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Officials urged to cast their towns' energy fate to wind  

OCEAN GATE – Nearly 50 officials from towns across Ocean County came to the borough’s first Ocean County Wind Summit on Tuesday to learn about harnessing wind to supply energy to municipal buildings and other facilities.

Arranged by Mayor Paul J. Kennedy and resident James H. Fry, a retired Navy engineer and wind-power advocate, the summit was open to all elected officials and presented speakers from across the country discussing the positive aspects of using wind power and dispelling common myths about wind turbines.

“We are a tiny little town,” Kennedy said. “The impact we have with these municipalities is so important. We are the pioneers, and it hasn’t been easy.”

Ocean Gate has taken several steps toward relying on wind power for municipal energy, and the Borough Council will be considering a resolution at 7 tonight to begin selecting a location for a municipal wind turbine.

The borough held the summit to encourage other towns with appropriate locations and consistent wind to consider wind power as an energy sourcebeneficial both environmentally and financially.

“It’s a motivator to have them learn from Ocean Gate’s (problems and) mistakes,” said Ralph Avallone, CEO of the nonprofit Green Energy Council. “It gives municipal leaders the power to defuse myths about wind power. (Big steps like Ocean Gate’s) always come from grass roots. Sometimes it’s the small towns that make the federal government follow.”

Avallone, whose organization claims that “green is the new red, white and blue,” spoke about the importance of maintaining the planet for the rapidly growing population.

“In a world of finite power and land, how are we going to support billions more people?” he asked.

Charles Newcomb, managing director of operations for Entegrity Wind Systems, flew in from Colorado to speak about different types of wind systems and the benefits of each type.

“Wind for communities is owned exclusively by communities to benefit community loads,” said Newcomb, defining “small wind” as anything generating less than 100 kilowatts that is used for noncommercial purposes.

He said that New Jersey has many incentives for municipalities or residents who convert to wind power, and said that building a wind turbine could be ideal for anyone who feels pressured by rising energy costs, anyone facing a volatile energy market that makes budgeting difficult, and anyone who wants to experiment with a small-scale project.

Michael Mercurio from Island Wind said that small-wind energy has been beneficial in many locations, such as schools, government buildings and for municipal services.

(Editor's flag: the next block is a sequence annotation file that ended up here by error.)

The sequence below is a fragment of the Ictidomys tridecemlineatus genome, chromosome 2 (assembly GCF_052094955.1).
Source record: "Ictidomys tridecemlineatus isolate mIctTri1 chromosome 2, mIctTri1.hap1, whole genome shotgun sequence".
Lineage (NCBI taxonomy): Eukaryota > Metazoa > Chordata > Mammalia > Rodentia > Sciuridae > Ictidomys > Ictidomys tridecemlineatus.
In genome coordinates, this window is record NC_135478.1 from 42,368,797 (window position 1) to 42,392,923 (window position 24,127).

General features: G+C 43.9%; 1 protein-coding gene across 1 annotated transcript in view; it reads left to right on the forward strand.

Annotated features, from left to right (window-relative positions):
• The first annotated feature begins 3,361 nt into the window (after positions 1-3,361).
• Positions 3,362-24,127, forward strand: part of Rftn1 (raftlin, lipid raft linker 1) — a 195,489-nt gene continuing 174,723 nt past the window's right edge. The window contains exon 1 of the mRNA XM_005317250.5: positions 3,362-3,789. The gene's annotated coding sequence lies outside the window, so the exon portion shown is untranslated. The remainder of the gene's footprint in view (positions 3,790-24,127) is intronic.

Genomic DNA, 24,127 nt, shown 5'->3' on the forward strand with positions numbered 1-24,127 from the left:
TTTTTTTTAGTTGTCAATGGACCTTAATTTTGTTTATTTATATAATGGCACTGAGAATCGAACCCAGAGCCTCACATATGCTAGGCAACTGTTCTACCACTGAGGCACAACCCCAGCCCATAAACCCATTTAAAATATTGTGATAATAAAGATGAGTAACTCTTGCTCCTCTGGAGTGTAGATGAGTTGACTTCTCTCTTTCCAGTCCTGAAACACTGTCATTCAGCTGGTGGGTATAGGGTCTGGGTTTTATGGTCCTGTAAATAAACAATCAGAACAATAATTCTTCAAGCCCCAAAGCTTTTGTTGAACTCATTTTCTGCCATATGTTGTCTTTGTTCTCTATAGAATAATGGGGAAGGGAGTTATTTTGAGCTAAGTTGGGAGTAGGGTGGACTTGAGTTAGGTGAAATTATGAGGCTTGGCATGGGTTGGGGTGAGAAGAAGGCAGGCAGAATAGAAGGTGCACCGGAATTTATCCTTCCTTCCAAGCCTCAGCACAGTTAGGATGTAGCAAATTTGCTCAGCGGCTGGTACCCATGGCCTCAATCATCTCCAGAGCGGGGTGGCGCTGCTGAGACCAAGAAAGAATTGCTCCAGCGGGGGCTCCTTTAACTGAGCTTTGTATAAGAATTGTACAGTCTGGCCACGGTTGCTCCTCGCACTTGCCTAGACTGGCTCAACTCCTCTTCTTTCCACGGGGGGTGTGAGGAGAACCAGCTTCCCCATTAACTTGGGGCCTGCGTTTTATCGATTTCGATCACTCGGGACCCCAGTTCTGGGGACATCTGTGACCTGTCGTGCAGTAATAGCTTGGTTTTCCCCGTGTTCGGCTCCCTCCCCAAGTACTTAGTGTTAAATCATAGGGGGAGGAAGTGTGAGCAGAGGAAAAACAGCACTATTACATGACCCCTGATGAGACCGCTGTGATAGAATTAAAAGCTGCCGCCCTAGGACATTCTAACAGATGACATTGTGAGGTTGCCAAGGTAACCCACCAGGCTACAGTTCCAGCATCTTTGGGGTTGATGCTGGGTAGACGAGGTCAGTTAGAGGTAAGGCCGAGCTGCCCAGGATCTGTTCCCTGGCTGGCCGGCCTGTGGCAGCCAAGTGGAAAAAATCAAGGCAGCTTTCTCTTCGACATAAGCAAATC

“Each wind turbine symbolizes our freedom from foreign sources of energy,” Mercurio said. “We need to plant the seed of tapping the resources of wind along our shoreline.”

People opposed to wind power will often point to negative aspects, and Roger Dixon from Skylands Renewable Energy addressed several common myths that opponents will cite.

One of the most common complaints is that turbines are noisy, but Dixon showed how turbines produce far fewer decibels of sound than a standard office, stereo music or industrial noise.

He also pointed out that a common myth is that turbines harm wildlife, but showed a diagram from the “Summary of Anthropogenic Causes of Bird Mortality” showing that for every 10,000 birds killed by human activities, less than one death is cause by a wind turbine.

Other common myths includes blades “throwing” ice, turbines creating a flickering light, interfering with television and radio signals or reducing property values.

Dave Most, mayor of Lacey, attended the summit and said that he was interested in energy-saving ideas.

“When it comes to our environment, I’m always proactive, and I think all the towns are looking to do what they can for the environment,” Most said. “We don’t necessarily have to build windmills or go solar right off the bat, but we need to be more efficient, change to fluorescent bulbs, and recycle.”

Most said he believes that state regulations on wind power will become more user-friendly for municipalities as more of them express an interest in converting.

“It’s important to learn from other towns and it’s nice to work together,” Most said. “The whole dynamic (in government) is changing and voters want governments to be held accountable. They just want the government to work more efficiently.”

Councilman Steve Komsa of Beachwood said his town has had a wind assessment done and it shows promise. He found the information at the summit to be informative.

“It’s important for communities to look at alternative energy, not just for the environment, but for tax stabilization,” Komsa said. “It’s outstanding that Mayor Kennedy took the initiative to do this. I think that once communities see other communities moving forward with it, they’ll at least look into it more.”

By Chelsea Michels

Asbury Park Press

13 February 2008

This article is the work of the source indicated. Any opinions expressed in it are not necessarily those of National Wind Watch.

The copyright of this article resides with the author or publisher indicated. As part of its noncommercial effort to present the environmental, social, scientific, and economic issues of large-scale wind power development to a global audience seeking such information, National Wind Watch endeavors to observe “fair use” as provided for in section 107 of U.S. Copyright Law and similar “fair dealing” provisions of the copyright laws of other nations. Send requests to excerpt, general inquiries, and comments via e-mail.

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